This week is one of the holiest of the year on many religious calendars, with Passover beginning on Wednesday night and Easter taking place on Sunday. But amid the spread of COVID-19, many of the traditional gatherings to mark those holidays are being pushed online, with observers turning to virtual Passover seders and Easter masses.
But, though those socially distant holidays may look very different from what celebrants are used to, they are themselves part of a long tradition. Just as disease is not a new part of human life, religious rituals and celebrations have adapted to past pandemics too.
Examples of such adaptation can be found going all the way back to the plague that swept Italy in 1630. The world’s first ghetto had been created in Venice in the previous century, and by the 17th century Jewish populations in other cities, including Padua, likewise lived in restricted areas. It was in the Padua Ghetto that the physician Abraham Catalano worked with local officials to figure out how Padua’s Jewish community could celebrate Passover despite the epidemic, Susan L. Einbinder, author of After the Black Death: Plague and Commemoration Among Iberian Jews, told TIME in an email.
“The city government would close the Ghetto in times of epidemic and goods could not come in or out. The Ghetto ordered extra flour to be stored separately in case they would be closed when they needed it to make matzah,” Einbinder explains.
Catalano also observed that, during the plague, synagogues were not able to meet their 10-person quorum necessary for services, and that both Jewish people and Christians were finding new ways to worship at home, observing that they “prayed from their windows, or stood by the windows where they could hear prayers,” according to Einbinder.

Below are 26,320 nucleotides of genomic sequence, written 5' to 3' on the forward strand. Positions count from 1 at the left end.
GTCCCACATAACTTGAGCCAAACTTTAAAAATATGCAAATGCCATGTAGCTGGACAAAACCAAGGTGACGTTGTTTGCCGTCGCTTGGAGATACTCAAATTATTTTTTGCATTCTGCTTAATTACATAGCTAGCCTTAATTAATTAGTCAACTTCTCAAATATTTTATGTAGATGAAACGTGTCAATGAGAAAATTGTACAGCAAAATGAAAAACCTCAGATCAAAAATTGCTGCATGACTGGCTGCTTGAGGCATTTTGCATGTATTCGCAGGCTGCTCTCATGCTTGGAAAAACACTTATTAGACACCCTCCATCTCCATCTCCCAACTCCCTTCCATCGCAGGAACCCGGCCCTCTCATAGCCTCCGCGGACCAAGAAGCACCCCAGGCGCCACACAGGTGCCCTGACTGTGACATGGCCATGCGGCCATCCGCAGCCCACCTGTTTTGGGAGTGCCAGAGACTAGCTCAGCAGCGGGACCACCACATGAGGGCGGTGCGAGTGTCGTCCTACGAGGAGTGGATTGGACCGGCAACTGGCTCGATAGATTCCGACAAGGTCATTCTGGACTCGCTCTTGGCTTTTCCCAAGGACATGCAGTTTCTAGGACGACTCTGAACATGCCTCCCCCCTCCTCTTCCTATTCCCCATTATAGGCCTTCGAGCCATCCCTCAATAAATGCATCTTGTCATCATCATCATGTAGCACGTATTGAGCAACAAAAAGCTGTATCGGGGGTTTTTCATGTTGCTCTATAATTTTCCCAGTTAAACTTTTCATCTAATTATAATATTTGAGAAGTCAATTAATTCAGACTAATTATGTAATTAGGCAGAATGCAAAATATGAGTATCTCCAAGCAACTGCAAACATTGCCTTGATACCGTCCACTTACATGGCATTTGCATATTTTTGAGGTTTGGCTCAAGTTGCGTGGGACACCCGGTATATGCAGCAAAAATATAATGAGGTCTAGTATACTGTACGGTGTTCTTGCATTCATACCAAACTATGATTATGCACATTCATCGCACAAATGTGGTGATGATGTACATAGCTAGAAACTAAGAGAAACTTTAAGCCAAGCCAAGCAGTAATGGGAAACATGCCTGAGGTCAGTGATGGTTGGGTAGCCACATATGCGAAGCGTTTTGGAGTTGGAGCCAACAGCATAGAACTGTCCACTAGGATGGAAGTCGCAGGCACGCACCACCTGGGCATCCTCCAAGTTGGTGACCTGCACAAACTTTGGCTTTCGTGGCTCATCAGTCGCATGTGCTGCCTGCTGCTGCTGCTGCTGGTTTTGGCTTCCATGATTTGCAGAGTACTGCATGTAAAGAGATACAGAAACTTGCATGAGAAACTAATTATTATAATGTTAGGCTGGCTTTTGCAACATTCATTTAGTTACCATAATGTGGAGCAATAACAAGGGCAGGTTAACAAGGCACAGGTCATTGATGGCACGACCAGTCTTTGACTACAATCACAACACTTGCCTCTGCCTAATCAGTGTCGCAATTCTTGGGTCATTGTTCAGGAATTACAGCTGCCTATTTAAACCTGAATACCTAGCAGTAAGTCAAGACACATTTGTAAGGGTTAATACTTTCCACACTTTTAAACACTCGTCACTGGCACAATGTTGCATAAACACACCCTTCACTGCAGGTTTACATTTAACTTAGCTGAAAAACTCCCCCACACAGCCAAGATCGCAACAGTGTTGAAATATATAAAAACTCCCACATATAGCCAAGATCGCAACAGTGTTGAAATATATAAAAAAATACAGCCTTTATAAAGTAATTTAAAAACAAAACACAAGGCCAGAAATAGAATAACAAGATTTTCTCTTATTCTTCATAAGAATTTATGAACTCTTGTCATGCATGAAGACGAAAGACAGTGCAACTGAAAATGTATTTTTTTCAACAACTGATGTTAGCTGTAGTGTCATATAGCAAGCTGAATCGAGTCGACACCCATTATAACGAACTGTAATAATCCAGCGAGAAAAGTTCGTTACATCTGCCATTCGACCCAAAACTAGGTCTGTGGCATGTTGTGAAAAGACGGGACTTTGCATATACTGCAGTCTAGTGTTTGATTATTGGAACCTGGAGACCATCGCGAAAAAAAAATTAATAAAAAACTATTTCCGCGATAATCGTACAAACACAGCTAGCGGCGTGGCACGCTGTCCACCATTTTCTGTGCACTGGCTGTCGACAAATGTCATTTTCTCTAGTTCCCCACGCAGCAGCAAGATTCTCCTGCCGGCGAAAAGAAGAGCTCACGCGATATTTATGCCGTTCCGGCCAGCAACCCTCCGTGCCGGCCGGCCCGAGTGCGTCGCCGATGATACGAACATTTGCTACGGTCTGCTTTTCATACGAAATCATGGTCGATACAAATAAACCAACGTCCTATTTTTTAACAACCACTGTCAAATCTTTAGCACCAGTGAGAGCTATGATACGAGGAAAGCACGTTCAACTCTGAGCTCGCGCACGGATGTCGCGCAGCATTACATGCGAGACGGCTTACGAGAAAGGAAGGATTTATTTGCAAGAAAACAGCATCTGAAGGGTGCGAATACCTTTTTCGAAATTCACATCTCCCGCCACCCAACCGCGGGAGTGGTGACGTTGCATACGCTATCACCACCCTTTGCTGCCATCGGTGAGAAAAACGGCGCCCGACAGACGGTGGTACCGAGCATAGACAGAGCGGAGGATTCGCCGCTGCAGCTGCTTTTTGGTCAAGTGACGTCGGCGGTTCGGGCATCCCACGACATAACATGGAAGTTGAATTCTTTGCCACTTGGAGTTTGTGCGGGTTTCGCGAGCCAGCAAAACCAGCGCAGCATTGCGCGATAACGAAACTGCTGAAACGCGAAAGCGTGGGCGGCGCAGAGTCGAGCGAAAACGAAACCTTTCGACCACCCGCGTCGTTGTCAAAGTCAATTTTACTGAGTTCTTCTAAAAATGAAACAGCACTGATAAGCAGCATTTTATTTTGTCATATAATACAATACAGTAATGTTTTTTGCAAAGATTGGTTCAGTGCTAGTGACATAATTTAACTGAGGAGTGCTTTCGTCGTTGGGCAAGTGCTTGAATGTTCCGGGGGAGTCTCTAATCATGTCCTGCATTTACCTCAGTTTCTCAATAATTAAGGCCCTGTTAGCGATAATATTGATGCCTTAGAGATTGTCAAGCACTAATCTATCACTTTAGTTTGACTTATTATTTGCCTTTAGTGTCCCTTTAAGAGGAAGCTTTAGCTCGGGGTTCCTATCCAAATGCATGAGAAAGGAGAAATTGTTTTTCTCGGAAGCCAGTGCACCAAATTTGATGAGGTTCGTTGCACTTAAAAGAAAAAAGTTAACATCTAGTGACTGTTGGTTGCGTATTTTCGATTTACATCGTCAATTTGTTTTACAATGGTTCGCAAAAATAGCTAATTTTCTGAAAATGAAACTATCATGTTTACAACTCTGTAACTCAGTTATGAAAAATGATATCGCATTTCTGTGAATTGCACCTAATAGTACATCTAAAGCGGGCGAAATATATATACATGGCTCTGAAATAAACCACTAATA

Some theories even hold that Passover helped protect some Jewish people from contracting the bubonic plague in earlier pandemics, as observance requires Jewish people to get rid of even the smallest amount of grain from their households; for a disease spread by rodents, that tradition might have been lifesaving, particularly as the plague tended to peak in the spring, right around the time of the holiday. That coincidence may have led to a backlash, however, as Jewish survivors became resented and persecuted and blamed for the “Black Death,” according to Martin J. Blaser, Professor of Medicine and Microbiology at Rutgers University.
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Some religious responses to disease went beyond adaptation, in attempts to find religious causes and solutions for outbreaks.
Among Catholics during the period of the 17th century plague, for example, people were encouraged to go to church more often, go to confession more often and organize more religious processions through towns and marketplaces — all to ask for forgiveness from God, who was thought to be punishing society with plague, medieval historian Winston E. Black, author of Medicine and Healing in the Premodern West: A History in Documents, said on America magazine’s podcast “Jesuitical.”
And in the late 19th century and early 20th century, some people turned to an old Jewish ritual to try to ward off disease: two strangers would wed in a so-called black wedding at a cemetery. Eastern European Jewish people had occasionally performed “black weddings” during the 1892 cholera outbreak, and when the flu was rapidly spreading in U.S. cities in the fall of 1918, a small group of Jewish immigrants were believed to have carried over that tradition to their new homes, per research by Charlie Hersh, Education Coordinator at the National Museum of American Jewish History in Philadelphia.